Federal judge hears arguments over Indianapolis' video game law
By The Associated Press
INDIANAPOLIS Indianapolis' new ban on violent video games
received its first courthouse test Sept. 15 as the judge and lawyers
A law student demonstrated the games Mortal Kombat 3 and SilentScope 2
as U.S. District Court Judge David Hamilton, lawyers and spectators looked
Videotape of scenes from other violent video games also was shown
during the hearing in which Hamilton heard arguments from industry groups
challenging the new city ordinance and from attorneys for the city defending
Hamilton said after the hearing that he would rule later on the
legality of the ban.
The City-County Council passed the ordinance July 10, requiring arcade
owners to restrict the access minors have to the most violent games.
Groups representing the pay-for-play video game industry
including manufacturers, distributors and arcade owners sued on Aug.
21, claiming the ordinance is unconstitutional. They are seeking a preliminary
injunction to stop it from taking effect.
A. Scott Chinn, corporation counsel for the city, said last week's
hearing was certain to be just the first round in a lengthy litigation.
The violent video game ban was Mayor Bart Peterson's first legislative
initiative. The Democratic mayor last year established his commitment to family
values by campaigning for the regulation of violent video arcade games. Once in
office, his first executive order called for the removal of such games from
city property, and the contested ordinance was the first one he proposed.
The city hired Baker & Daniels, the city's second-largest law
firm, to help draw up the law so that it could withstand legal scrutiny. The
firm's attorneys are defending the ordinance in federal court.
The city's ordinance, believed to be the first of its kind, requires
arcade owners to limit access to games that depict any of 11 activities,
including amputation, decapitation, dismemberment, bloodshed or sexual
intercourse. Children 17 years and younger can play such games only with
permission of an accompanying parent or guardian.
No one can say with certainty that the ban is constitutional. The
Supreme Court has not ruled on whether the violent video games being produced
today are protected speech, said Kenneth Falk of the Indiana Civil Liberties
Union. The ICLU is not a party to the suit.
"Once you change the First Amendment from saying 'Congress shall make
no law abridging the freedom of speech' to 'In certain cases, Congress can make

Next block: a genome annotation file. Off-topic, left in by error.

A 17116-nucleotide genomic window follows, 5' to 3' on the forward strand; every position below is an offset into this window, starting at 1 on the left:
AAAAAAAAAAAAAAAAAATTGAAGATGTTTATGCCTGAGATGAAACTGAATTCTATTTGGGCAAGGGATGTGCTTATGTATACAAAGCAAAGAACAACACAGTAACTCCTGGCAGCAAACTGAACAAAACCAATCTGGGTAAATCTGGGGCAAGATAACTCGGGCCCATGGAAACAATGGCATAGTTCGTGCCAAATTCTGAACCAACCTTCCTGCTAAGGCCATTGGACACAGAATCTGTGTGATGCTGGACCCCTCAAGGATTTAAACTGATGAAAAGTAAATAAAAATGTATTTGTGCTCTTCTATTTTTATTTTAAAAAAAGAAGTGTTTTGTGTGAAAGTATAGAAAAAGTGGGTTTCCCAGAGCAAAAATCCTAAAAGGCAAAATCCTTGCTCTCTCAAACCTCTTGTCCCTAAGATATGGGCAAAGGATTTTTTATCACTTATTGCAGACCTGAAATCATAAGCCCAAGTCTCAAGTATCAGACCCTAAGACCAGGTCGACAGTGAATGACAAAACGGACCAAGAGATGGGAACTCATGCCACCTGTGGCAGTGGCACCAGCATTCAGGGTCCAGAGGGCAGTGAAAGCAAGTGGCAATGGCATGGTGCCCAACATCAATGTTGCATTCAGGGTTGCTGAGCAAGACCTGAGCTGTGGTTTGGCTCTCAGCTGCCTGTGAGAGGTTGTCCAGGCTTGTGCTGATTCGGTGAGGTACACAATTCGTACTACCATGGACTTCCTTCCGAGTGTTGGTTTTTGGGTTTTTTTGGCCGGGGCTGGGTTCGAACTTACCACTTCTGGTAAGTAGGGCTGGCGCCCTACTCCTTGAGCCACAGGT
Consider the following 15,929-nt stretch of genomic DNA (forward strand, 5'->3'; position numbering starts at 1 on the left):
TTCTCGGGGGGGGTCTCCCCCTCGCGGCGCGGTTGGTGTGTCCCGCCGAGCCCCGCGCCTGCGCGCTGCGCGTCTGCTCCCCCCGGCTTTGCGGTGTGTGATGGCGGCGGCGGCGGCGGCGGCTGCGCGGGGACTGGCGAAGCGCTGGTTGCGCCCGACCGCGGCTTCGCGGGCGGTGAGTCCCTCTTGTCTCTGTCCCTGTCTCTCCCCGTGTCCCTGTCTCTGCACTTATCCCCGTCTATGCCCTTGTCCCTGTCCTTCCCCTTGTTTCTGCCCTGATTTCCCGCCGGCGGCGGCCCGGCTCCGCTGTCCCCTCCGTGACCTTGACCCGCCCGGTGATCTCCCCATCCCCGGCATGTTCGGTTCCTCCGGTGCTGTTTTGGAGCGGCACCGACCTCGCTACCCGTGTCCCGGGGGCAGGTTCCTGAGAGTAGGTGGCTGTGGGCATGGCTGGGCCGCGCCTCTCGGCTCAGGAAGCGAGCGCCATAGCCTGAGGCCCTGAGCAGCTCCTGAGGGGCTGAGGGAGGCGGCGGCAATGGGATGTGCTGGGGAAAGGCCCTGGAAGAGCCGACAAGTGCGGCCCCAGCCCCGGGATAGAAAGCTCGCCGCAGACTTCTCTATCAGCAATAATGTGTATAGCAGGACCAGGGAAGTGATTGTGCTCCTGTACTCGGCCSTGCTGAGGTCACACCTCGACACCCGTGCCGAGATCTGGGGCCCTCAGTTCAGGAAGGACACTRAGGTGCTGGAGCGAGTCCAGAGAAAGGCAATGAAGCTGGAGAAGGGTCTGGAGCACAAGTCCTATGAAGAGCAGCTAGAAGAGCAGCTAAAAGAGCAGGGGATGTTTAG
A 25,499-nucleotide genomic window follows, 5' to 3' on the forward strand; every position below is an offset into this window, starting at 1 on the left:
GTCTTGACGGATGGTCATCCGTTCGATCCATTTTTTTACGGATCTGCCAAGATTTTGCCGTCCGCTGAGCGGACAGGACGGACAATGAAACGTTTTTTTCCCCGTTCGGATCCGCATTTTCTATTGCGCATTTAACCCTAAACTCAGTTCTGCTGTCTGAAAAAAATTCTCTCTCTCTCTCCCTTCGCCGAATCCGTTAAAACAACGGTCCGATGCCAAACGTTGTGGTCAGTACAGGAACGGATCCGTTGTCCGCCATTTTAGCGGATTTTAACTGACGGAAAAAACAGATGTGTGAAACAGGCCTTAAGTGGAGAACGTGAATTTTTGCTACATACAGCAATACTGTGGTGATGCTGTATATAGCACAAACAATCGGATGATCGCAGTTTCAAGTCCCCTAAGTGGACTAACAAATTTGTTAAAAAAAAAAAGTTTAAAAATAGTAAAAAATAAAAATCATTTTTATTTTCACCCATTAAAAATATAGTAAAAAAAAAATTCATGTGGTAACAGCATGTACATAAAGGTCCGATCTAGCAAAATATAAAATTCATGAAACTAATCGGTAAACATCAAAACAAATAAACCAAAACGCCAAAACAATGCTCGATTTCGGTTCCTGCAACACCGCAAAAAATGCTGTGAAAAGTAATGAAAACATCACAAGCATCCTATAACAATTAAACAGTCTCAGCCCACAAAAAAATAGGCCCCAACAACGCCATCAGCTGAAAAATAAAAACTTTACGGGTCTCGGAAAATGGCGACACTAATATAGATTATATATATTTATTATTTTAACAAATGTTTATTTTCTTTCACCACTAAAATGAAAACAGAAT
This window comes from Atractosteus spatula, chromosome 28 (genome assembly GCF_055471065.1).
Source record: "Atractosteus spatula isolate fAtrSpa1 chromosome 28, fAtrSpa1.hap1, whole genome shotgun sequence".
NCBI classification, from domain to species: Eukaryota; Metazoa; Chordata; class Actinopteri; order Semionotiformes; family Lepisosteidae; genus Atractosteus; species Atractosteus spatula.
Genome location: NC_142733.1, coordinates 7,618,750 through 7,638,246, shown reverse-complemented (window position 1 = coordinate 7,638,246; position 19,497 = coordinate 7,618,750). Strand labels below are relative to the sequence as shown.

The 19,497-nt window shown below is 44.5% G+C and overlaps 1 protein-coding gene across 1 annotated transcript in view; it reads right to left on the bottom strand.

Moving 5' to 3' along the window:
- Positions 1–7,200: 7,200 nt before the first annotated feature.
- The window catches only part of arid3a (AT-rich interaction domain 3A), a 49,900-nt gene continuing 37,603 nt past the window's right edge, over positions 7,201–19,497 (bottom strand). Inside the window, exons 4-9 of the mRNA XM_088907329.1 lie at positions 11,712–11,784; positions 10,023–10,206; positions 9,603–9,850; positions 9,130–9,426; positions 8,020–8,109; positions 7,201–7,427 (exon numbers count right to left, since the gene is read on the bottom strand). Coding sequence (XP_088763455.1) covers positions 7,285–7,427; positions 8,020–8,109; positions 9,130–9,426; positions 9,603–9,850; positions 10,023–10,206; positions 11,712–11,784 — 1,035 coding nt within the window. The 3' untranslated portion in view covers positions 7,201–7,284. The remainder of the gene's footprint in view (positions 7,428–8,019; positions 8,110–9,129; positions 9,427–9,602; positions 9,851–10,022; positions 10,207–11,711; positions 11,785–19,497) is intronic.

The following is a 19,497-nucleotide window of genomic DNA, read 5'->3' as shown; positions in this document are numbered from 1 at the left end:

laws' then you're surrendering the whole notion of the First Amendment," Falk
But the city says these are games that are no more protected under the
First Amendment than Universal Studios' Jurassic Park roller coaster ride,
which is based on a book. That was the city's first line of defense in its
written arguments to Hamilton. Its attorneys then argue that the ordinance
doesn't apply to video games that rely on extensive story lines.
Finally, they insist that even if the games are ruled to be free
speech, graphic violence is a form of obscenity. And the Supreme Court has
allowed obscenity to be regulated, particularly when it comes to minors.
Chin said the city doesn't need to prove a clear link between the
games and violent behavior.
The arcade industry argues just as forcefully that the games are free
speech, and says the ordinance is too vague to enforce.
Federal appeals court puts Indianapolis video game law on hold
7th Circuit judge grants industry request for stay of judge's Oct. 11 order allowing ordinance to take effect.
Federal judge: Indianapolis video game ordinance can take effect
Law doesn't engage in viewpoint discrimination, doesn't limit expression of ideas, judge says in preliminary ruling.
Industry groups challenge Indianapolis violent video game law
'We are on the edge of a slippery slope, and our industry has been forced to litigate to protect core constitutional rights,' says association president.
Arkansas legislators hope to defeat violent video games
Measure would establish rating system, criminal penalties for people who provide such games to minors.
Connecticut woman sues video game maker after son's death
Noah Wilson, 13, died in 1997 after he and friend imitated 'Mortal Kombat' fight scene.